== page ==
Because they may have their data in a more timely and reliable fashion than
they get it by using casual access.
When I first got into WiFi, I saw that 80% of detected (broadcasting) access
points were fully open. Within a year, it dropped to 60%.  Now, several
years later it is well below 50%, and out in the more technically savvy
areas (just spent 4 months in Sillycon Valley) it is like 10% or less.
Consumers are finally getting more in tune with security. Or more
accurately, manufacturers are pushing security more heavily now.  A customer
had just better not  ever push that button on the front of a Linksys if they
don't know what they are doing (grin).
 
Remember- I am talking about consumers here- not what we as WISPS set up or
provide to them.
 
Ralph

  _____  

From: [EMAIL PROTECTED] [mailto:[EMAIL PROTECTED] On
Behalf Of Travis Johnson
Sent: Sunday, December 31, 2006 12:46 AM
To: WISPA General List
Subject: Re: [WISPA] TRUCKPC


Hi,

Why would this company pay for WiFi access when they are now getting all the
access they need for free? It's actually a great idea... have the trucks
scan all the time and once they find an open AP, connect and upload all
their info.

Travis
Microserv

Ralph wrote: 

I was on the way to one of our remote towers today and was on the interstate

next to two US Express trucks.  I turned on a sniffer to see if they also

had access points on them, but there was nothing. I guess they just scan,

looking for free wireless to use.



Being bored with the drive, I was thinking about the TRUCKPC thing a lot and

had an idea to make some code changes to the mobile access point I have in

my vehicle. Its hooked up to a verizon card and I have a roving EVDO to WIFi

hot spot gateway.  ( see  http://ralphfowler.com/stompbox/index.htm ) I

could make a couple of code changes to allow the box to also sniff a bit and

see exactly what these things are doing when they find a free internet

connection.



I was also thinking that we, as an industry, could possibly cut a deal with

Drivertech to allow their customers to have access to our networks.  Of

course there would be a lot more to work out and I'm not the guy for that

job ;-)





Just some Saturday musings...











-----Original Message-----

From: [EMAIL PROTECTED] [mailto:[EMAIL PROTECTED] On

Behalf Of Matt Larsen - Lists

Sent: Saturday, December 30, 2006 1:16 AM

To: WISPA General List

Subject: Re: [WISPA] TRUCKPC



AHA!!!!



I've been wondering where the hell that TruckPC request has been coming

from!!!!!!



Occasionally, I have techs who have left the radius authentication disabled

on an access point and the dhcp logs will start to fill up with requests

from "TruckPC".  They were coming from access points all over 

the place and I was a little perplexed.   It is interesting to watch our 

radius logs too.  I have one AP overlooking a little town of 200 people, but

it is right next to an interstate and the radius log from that AP is always

showing logins.  Must be all the trucker laptops whizzing by looking for an

open AP.



I've been toying with the idea of turning on hotspot functionality so that

we can provide transient access, and this is probably a good reason to do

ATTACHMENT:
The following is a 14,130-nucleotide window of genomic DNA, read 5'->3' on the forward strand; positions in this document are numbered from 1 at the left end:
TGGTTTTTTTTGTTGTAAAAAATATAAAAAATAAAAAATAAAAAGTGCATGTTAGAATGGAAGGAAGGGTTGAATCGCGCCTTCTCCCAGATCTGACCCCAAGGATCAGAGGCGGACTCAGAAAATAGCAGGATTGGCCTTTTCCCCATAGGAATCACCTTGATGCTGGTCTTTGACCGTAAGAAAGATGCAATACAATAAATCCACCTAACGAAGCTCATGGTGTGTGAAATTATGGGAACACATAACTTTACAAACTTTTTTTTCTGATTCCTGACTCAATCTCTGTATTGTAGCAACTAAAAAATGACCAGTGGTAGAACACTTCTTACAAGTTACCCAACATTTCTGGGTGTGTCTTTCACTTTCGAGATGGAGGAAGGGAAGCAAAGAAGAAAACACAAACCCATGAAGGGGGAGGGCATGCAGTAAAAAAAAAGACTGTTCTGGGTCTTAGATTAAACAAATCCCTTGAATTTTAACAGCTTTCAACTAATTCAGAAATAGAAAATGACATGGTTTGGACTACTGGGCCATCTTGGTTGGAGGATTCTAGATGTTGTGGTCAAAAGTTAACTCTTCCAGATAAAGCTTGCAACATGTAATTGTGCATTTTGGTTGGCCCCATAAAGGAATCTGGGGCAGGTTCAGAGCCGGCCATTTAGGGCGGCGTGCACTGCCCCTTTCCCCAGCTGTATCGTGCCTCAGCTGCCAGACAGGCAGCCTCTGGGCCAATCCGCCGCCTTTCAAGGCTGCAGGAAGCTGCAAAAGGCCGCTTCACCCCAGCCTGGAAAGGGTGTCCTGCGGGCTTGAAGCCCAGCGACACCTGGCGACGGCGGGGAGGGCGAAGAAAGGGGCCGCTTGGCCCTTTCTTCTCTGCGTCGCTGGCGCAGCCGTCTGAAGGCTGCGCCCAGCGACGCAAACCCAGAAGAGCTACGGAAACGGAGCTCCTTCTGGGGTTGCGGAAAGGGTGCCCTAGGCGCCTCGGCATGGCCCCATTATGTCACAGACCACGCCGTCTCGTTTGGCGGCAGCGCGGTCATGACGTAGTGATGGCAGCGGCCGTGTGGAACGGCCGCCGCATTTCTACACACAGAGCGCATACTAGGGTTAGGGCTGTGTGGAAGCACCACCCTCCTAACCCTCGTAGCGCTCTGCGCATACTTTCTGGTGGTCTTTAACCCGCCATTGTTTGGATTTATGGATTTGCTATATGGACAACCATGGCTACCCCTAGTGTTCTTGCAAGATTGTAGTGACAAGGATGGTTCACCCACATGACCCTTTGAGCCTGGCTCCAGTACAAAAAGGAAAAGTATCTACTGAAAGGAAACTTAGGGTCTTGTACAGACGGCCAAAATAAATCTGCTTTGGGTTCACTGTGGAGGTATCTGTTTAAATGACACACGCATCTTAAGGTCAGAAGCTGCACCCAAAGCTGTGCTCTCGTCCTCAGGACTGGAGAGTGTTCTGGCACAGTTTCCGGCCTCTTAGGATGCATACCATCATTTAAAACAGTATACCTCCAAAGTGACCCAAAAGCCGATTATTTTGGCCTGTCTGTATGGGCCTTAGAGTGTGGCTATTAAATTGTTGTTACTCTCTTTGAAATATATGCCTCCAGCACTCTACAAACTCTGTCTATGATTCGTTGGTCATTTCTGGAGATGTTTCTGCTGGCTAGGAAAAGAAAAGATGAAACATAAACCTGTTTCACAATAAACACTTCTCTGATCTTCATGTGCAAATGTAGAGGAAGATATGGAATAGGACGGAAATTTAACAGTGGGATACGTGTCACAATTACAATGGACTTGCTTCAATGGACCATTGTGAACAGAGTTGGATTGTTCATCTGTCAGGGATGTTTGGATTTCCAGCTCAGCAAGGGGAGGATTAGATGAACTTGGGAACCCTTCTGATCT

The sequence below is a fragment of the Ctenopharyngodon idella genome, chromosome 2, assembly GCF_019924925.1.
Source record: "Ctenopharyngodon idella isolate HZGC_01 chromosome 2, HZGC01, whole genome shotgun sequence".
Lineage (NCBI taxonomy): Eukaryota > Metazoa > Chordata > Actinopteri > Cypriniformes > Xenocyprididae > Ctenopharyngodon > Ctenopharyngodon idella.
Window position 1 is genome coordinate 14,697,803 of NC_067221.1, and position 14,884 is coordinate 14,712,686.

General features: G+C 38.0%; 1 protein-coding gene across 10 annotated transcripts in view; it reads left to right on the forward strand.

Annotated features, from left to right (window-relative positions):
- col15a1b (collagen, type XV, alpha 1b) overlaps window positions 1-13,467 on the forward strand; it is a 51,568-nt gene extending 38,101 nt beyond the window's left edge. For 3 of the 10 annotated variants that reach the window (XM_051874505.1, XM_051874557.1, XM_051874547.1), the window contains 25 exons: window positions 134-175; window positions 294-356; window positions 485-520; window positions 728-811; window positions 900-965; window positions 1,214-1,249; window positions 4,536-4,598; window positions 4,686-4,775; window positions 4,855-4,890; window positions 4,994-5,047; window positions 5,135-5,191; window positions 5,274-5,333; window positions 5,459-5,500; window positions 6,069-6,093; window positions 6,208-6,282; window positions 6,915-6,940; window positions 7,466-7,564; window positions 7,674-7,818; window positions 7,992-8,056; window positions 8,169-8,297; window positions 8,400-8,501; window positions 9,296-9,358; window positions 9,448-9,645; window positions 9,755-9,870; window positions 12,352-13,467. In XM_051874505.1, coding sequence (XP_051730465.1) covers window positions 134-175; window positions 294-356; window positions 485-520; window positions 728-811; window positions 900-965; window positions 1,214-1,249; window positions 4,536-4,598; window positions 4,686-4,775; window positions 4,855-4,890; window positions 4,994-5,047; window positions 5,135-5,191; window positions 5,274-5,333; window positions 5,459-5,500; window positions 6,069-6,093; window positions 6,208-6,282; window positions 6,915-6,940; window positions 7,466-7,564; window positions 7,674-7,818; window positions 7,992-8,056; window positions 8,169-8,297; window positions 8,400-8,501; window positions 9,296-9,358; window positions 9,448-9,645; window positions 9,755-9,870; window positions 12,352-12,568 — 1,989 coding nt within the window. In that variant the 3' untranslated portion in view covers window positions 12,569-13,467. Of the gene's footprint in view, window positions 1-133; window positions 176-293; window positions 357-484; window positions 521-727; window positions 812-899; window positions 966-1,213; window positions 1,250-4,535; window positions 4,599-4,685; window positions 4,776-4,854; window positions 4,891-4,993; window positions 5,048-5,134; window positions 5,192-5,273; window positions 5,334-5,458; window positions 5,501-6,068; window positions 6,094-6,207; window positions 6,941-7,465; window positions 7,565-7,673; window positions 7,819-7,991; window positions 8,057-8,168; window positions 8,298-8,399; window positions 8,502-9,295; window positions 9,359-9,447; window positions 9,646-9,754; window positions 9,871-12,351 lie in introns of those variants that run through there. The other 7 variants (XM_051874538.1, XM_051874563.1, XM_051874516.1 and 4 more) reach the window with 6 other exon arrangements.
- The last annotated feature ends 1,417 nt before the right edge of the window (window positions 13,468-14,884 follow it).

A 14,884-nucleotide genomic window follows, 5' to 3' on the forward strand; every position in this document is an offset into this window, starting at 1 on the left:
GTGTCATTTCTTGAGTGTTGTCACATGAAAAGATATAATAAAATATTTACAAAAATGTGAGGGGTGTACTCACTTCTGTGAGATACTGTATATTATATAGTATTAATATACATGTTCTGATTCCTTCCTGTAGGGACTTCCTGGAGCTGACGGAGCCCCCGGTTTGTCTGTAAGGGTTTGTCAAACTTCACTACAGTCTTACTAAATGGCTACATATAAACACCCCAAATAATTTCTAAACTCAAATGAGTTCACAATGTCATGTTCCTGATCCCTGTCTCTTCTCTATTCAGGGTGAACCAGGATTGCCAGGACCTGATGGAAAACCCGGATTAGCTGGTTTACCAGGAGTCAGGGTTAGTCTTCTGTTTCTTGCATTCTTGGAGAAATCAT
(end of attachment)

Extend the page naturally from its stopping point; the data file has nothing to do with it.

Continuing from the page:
it.



Matt Larsen

[EMAIL PROTECTED]





Ralph wrote:

  

Well, JohnnyO- you might want to also educate these people, then:

http://www.drivertech.com/



Their product, a "Truckpc" is being installed in many fleet vehicles. 

One fleet that comes to mind is US Express, a long haul package hauling

    

service

  

http://www.usxpress.com/   The device communicates back to the office via

Satellite, Cellular, or WiFi- whichever is available and cheaper.  

According to the manufacturer, it can hunt down open and unsecured 

access points and do your "HIGHLY illegal" act of connecting and 

sending its data whenever it can.



I'm not endorsing this behavior, of course, but I wanted to bring it 

to the attention of the list.



How do I know?   My WISP operates hotspot portals that allow casual users

    

to

  

make use of our mountain and tower-top sectors of WiFi.  These cover 

major portions of several towns.  These towns have a major Interstate 

route passing through them.  I began noticing numerous TRUCKPC leases 

being granted by the DHCP servers in these towns.  I became concerned 

about what they were, so I did a little internet research and ended up 

on the phone with technical support at Drivertech. This is who 

confirmed how these devices operate and who the probable fleet culprit

    

was.

  

If anyone has portals near major truck routes, check your DHCP logs 

and see if you see the TRUCKPC SSID grabbing leases. You may want to 

either block it or contact these folks and work out a "roaming agreement".







Serious part over, joke follows:



This message brought to you by the World's largest free wireless 

internet provider. Look for our SSID wherever you go: Linksys.



Ralph



-----Original Message-----

From: [EMAIL PROTECTED] [mailto:[EMAIL PROTECTED] 

On Behalf Of JohnnyO

Sent: Friday, December 29, 2006 5:35 PM

To: [EMAIL PROTECTED]; 'WISPA General List'

Subject: RE: [WISPA] recommendation for Client POE integrated radio 

for802.11b/g



Brian - Ham Operator or not - do you realize that what you're planning 

on doing is HIGHLY illegal and has several people over the past 2 yrs 

in Federal Prison as we speak ?



  

    



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